Brian Birmingham interviews Jitarth Jadeja

BB: How long were you involved?

JJ: I was a full fledged QAnon believer from January 2018 to June 2019, so 1.5 years.

BB: Why did you stop?

JJ: There’s no single answer to this. First of all, my circumstances changed, I was diagnosed and received medication for Bipolar-2 which in combination with my ADHD treatment shifted my mindset. This was followed by a reduction in my social isolation because of my chaotic mental state.

This then led me to question a few things I had previously accepted without consideration. But it was also inconsistencies within Q’s own rules that they had set out. It started with a piece by Mike Rothschild discussing the sealed indictments Q touted. Which snowballed into eventually coming across a video debunking the last and most significant Q proof I had which was the ‘tip top tippy top shape’ phrase used by Donald Trump.

BB: Did you believe in other things labeled conspiracy theories before QAnon? What were those other conspiracy theories?

JJ: When I found Q I was deep into a conspiracy rabbit hole. That fall really started with Trump’s election and spiraled quickly into Pizza-gate and interdimensional aliens amongst many others.

BB: What do you think now about those conspiracy theories?

JJ: I hate conspiracies. I don’t even want to discuss them; I can’t stand any of them and looking back they’re so idiotic and complicated with bigger more grandiose conspiracies needed to explain initial conspiracies. I hate that.

BB: What drew you into the world of conspiracy theories?

JJ: I needed to feel special, I wanted answers, I wanted to mean something, be significant in some way, to know that despite being a consummate failure in every aspect of my life from career, education and relationships, that there was still some way I could not feel like someone on the lowest rung of the social hierarchy that I was.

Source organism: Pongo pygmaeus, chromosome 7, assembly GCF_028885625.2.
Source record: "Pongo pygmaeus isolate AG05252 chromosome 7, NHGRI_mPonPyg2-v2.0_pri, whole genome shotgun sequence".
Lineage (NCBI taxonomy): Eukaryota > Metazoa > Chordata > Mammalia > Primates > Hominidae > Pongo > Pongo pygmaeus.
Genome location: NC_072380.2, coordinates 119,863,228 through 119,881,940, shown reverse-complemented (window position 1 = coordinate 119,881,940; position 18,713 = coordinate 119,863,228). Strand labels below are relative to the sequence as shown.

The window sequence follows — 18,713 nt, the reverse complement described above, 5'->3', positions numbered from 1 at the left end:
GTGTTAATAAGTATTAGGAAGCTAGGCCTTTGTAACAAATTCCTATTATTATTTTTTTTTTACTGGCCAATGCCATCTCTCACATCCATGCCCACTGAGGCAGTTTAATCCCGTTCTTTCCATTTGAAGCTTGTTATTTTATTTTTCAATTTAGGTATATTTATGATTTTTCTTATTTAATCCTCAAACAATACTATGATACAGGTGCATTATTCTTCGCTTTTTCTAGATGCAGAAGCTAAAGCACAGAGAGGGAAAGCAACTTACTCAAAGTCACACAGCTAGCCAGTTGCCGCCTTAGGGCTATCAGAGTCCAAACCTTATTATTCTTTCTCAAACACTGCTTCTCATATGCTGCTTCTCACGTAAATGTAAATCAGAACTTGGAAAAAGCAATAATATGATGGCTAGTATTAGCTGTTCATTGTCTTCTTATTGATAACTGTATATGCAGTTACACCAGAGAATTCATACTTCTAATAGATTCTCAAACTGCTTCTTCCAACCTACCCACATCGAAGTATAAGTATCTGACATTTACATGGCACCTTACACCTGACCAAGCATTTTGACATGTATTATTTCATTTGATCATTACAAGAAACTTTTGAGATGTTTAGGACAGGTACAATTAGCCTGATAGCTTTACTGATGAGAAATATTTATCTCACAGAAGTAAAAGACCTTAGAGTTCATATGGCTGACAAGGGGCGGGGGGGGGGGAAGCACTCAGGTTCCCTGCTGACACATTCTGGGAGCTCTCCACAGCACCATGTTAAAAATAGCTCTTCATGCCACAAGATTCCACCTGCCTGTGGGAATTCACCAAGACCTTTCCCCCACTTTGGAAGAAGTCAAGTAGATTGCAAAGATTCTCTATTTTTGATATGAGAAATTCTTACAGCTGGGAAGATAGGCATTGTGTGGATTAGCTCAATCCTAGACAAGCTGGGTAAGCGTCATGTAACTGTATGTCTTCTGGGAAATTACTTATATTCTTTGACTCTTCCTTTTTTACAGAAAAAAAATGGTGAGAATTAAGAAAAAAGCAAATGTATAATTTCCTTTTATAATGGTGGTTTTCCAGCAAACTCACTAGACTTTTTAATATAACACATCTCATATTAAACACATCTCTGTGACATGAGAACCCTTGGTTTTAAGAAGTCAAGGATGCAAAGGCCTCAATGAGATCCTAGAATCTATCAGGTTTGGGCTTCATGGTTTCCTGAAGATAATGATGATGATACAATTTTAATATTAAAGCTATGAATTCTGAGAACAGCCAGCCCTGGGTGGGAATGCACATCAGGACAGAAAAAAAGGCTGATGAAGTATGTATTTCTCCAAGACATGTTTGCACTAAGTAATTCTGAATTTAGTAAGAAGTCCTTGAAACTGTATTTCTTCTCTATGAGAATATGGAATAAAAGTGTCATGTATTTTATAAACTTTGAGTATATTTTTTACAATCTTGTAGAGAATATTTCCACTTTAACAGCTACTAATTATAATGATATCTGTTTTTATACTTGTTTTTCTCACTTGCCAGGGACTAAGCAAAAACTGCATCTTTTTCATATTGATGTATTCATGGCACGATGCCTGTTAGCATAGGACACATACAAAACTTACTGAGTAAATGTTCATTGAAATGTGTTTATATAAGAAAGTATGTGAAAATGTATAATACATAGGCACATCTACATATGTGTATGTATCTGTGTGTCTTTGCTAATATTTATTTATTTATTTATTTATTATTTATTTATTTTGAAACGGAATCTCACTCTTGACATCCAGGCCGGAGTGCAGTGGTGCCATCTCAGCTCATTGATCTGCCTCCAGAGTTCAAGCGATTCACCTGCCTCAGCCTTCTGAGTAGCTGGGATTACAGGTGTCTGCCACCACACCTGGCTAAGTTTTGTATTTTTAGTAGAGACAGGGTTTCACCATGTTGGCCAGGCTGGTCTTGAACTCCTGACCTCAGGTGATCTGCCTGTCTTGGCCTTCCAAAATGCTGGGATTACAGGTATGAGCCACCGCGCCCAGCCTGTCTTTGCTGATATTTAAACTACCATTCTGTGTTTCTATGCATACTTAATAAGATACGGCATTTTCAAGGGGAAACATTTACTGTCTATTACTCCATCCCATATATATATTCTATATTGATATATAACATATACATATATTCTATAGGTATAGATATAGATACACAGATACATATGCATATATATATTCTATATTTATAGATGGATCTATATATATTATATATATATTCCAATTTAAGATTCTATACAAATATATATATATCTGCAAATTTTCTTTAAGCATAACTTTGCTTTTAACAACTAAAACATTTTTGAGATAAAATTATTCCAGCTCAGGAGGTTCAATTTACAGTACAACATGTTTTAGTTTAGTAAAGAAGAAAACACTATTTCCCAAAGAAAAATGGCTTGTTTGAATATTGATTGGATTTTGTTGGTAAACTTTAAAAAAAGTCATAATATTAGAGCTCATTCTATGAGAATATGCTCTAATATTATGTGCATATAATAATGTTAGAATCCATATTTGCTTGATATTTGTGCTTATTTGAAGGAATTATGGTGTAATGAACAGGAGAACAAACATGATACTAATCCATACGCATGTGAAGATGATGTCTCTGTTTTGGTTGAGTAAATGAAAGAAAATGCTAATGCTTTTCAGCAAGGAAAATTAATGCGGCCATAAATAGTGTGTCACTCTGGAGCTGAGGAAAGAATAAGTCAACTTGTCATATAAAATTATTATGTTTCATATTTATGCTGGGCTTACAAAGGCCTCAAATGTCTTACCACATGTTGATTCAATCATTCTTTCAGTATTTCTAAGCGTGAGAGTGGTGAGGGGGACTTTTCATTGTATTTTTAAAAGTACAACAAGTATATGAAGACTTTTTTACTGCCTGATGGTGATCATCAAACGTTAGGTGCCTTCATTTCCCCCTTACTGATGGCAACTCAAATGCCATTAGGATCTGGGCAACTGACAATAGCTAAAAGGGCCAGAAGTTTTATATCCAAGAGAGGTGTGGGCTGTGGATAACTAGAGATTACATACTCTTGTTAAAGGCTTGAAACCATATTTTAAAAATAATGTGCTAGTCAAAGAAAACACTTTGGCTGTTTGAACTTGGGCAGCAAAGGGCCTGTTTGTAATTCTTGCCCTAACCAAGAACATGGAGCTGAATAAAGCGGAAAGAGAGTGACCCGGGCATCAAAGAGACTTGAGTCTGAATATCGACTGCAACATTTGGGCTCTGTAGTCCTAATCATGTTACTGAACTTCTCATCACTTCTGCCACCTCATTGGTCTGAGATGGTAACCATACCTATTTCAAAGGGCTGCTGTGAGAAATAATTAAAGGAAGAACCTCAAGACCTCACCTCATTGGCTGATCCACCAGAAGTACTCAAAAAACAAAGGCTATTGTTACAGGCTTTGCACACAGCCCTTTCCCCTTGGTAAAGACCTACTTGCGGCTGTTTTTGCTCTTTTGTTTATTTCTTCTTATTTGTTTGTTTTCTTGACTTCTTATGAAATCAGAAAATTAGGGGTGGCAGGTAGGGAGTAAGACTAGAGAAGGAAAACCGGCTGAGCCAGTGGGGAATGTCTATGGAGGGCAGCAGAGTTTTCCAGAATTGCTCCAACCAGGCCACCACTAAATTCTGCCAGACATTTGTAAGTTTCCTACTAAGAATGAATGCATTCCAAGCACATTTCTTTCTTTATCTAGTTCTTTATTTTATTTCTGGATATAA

BB: Do you think there is a type of person drawn to conspiracy theories?

JJ: I don’t know, I don’t think so, there’s correlation factors like say mental health or social isolation but these are correlations. The overwhelming majority of people with mental health issues don’t fall into QAnon. Ditto with social isolation. Just because they were factors for me doesn’t mean they would be for anyone else so it’s not possible to build an archetype of such a person with any certainty.

BB: Do you think Info Wars and Alex Jones is a scam?

JJ: No. I think he genuinely believes in what he says. He’s even been correct about a few things such as Bohemian Grove [sic]. And even his products that he sells, maybe it’s just placebo but they do work as advertised so no I don’t think it’s a grift. I think he’s connecting dots and making assumptions where he shouldn’t.

No one is more indoctrinated than the indoctrinator.

BB: Have you lost money through believing in conspiracy theories?

JJ: Not really but then I never had money to begin with or I’m sure I would have. I lost time, which is something you can’t buy.

BB: How do you think believing in conspiracy theories hurts people?

JJ: I think when you perceive the world that is so juxtaposed to the one that others see, not slightly, not a small shift, but almost completely opposite it changes your behavior and your actions. That is the real damage of such conspiracy theories, it’s not the beliefs really, it’s the behavioral change that occurs.

BB: What advice would you give to people caught up in conspiracy theories right now? What do you think they must consider? Why?

JJ: You must always genuinely consider the fact that you could be wrong. If you are sure you’re not wrong, then you have a problem.

BB: What advice would you give to someone that has a family member or friend caught up in conspiracy theories?

JJ: I wouldn’t know, it depends on the person, their actions and behaviors. Some I would say to focus on their change as a person and remind them that their beliefs are not an excuse to behave badly towards others.

To others I would say distract them, get them a hobby, find a way to get them to spend less time-consuming conspiracy related media.

And to others I would say run, run as far as you can, as quickly as you can, the person you knew is dead, they are gone and they are never coming back.

BB: Do you think QAnon will ever end? Will it go on indefinitely?